Customer: replied 2 years ago.

Thank you, ***** ***** helpful. Should they take my arrears in maintenance to a legal level, how do I stand as I have been drip feeding them money as and when I can but having been signed off work now for over a year you can appreciate its been a struggle. On basis I have been making payments as and when I can, it's still overdue but legally will it have helped that I have drip fed them money? I told them they will get their money and I even said to charge me interest if necessary. What is your opinion on that scenario please?

The arrears of service charge is not a helpful position to be in. As a leasehold tenant you are at a disadvantage legally to the landlord if you are in arrears of service charges you do not dispute are due. this is because your lease will very likely provide that the landlord can take action in the County Court to recover arrears of service charge and look to you for the cost of any legal charges associated with doing so under the terms of your lease. In addition, the landlord can having obtained judgement against you, but to make an application to forfeit your lease. This is not something to immediately panic about as this is rarely granted by the courts and relief is readily given from forfeiture when arrears can be paid in addition, if there was a mortgage on the property, your mortgage lender will likely pay the arrears to avoid a forfeiture hearing but the practical consequences are that costs can quickly mount up if the landlord goes along this route and so, appreciating it is easier said than done, the faster the arrears can be brought up to date, the better from your perspective.There is a technical argument you may be able to employ to delay any action which is that any demand the service charge that is raised must be raised within 18 months of the landlord incurring the cost and any demand must include a summary of your rights and obligations which must be worded in the prescribed form otherwise the demand is invalid. The words that must appear must be exactly as follows for the invoice for service charge to be valid otherwise it can be ignored and is not payable until they do issue a valid invoice with the below summary included.I hope the above is helpful? Can I help you with anything else or has the above answered your questions satisfactorily? If you could drop me a quick message to let me know I'd be very grateful. Service Charges - Summary of tenants' rights and obligationsThis summary, which briefly sets out your rights and obligations in relation to variable service charges, must by law accompany a demand for service charges. Unless a summary is sent to you with a demand, you may withhold the service charge. The summary does not give a full interpretation of the law and if you are in any doubt about your rights and obligations you should seek independent advice.Your lease sets out your obligations to pay service charges to your landlord in addition to your rent. Service charges are amounts payable for services, repairs, maintenance, improvements, insurance or the landlord's costs of management, to the extent that the costs have been reasonably incurred.You have the right to ask the First-tier Tribunal to determine whether you are liable to pay service charges for services, repairs, maintenance, improvements, insurance or management. You may make a request before or after you have paid the service charge. If the tribunal determines that the service charge is payable, the tribunal may also determine- who should pay the service charge and who it should be paid to;the amount;the date it should be paid by; andhow it should be paid. However, you do not have these rights where- a matter has been agreed or admitted by you;a matter has already been, or is to be, referred to arbitration or has been determined by arbitration and you agreed to go to arbitration after the disagreement about the service charge or costs arose; ora matter has been decided by a court.If your lease allows your landlord to recover costs incurred or that may be incurred in legal proceedings as service charges, you may ask the court or tribunal, before which those proceedings were brought, to rule that your landlord may not do so.Where you seek a determination from the First-tier Tribunal , you will have to pay an application fee and, where the matter proceeds to an oral hearing, a hearing fee, unless you qualify for fee remission or exemption.. Making such an application may incur additional costs, such as professional fees, which you may have to pay.The First-tier Tribunal and the Upper Tribunal (in determining an appeal against a decision of the First-tier Tribunal) have the power to award costs in accordance with Section 29 of the Tribunals, Courts and Enforcement Act 2007. If your landlord -proposes works on a building or any other premises that will cost you or any other tenant more than £250, orproposes to enter into an agreement for works or services which will last for more than 12 months and will cost you or any other tenant more than £100 in any 12 month accounting period.Your contribution will be limited to these amounts unless your landlord has properly consulted on the proposed works or agreement or the First-tier Tribunal has agreed that consultation is not required. You have the right to apply to the First-tier Tribunal to ask it to determine whether your lease should be varied on the grounds that it does not make satisfactory provision in respect of the calculation of a service charge payable under the lease.You have the right to write to your landlord to request a written summary of the costs which make up the service charges. The summary must- cover the last 12 month period used for making up the accounts relating to the service charge ending no later than the date of your request, where the accounts are made up for 12 month periods; orcover the 12 month period ending with the date of your request, where the accounts are not made up for 12 month periods. The summary must be given to you within 1 month of your request or 6 months of the end of the period to which the summary relates whichever is the later.You have the right, within 6 months of receiving a written summary of costs, to require the landlord to provide you with reasonable facilities to inspect the accounts, receipts and other documents supporting the summary and for taking copies or extracts from them.You have the right to ask an accountant or surveyor to carry out an audit of the financial management of the premises containing your dwelling, to establish the obligations of your landlord and the extent to which the service charges you pay are being used efficiently. It will depend on your circumstances whether you can exercise this right alone or only with the support of others living in the premises. You are strongly advised to seek independent advice before exercising this right.Your lease may give your landlord a right of re-entry or forfeiture where you have failed to pay charges which are properly due under the lease. However, to exercise this right, the landlord must meet all the legal requirements and obtain a court order. A court order will only be granted if you have admitted you are liable to pay the amount or it is finally determined by a court, tribunal or by arbitration that the amount is due. The court has a wide discretion in granting such an order and it will take into account all the circumstances of the case.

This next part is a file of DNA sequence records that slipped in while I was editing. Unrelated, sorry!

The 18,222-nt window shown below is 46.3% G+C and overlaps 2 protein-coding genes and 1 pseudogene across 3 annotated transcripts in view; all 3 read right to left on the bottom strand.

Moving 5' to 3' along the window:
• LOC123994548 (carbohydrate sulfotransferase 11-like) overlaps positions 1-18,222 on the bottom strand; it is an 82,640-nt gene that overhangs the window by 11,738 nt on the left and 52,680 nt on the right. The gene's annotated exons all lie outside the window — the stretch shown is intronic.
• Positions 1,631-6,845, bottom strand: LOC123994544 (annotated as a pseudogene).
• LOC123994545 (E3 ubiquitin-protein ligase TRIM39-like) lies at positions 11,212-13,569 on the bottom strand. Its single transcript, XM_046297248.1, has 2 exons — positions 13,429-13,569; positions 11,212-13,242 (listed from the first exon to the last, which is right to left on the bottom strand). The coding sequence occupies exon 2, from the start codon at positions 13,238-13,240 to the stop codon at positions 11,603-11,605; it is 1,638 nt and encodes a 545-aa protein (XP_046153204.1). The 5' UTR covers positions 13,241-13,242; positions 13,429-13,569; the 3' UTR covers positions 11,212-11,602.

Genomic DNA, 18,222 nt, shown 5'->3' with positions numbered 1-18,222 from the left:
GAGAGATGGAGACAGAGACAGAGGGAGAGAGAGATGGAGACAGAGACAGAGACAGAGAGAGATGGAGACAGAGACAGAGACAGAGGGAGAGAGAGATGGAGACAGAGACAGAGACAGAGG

Customer: replied 2 years ago.

Albeit I am in arrears, my argument would be that I have been withholding it due to the original instance due to the cost of the replacement carpet my parents paid for, having then told the floor may have to be dug up to then receiving a letter that they are aware of damp issues in various flats. On the grounds of that I was not filled with confidence on the prognosis hence I have withheld in round figures £1000 to cover original replacement carpet and potentially another replacement carpet if it happened again. I have dates from last year when various people came to try and diagnose the problem. This is not the first issue either, approx 4 years ago water was leaking from the ceiling in my bedroom from a boxed in sewerage stack pipe which they fixed but surely this should all stack in my favour?

I would be delighted to continue to assist. I am conscious this thread is getting quite long and I need to balance my time economically. I should be very grateful if you would kindly consider clicking a rating for my service to date. I will be please to deal with your follow up question without further charge - we will not be cut off. I look forward to hearing from you.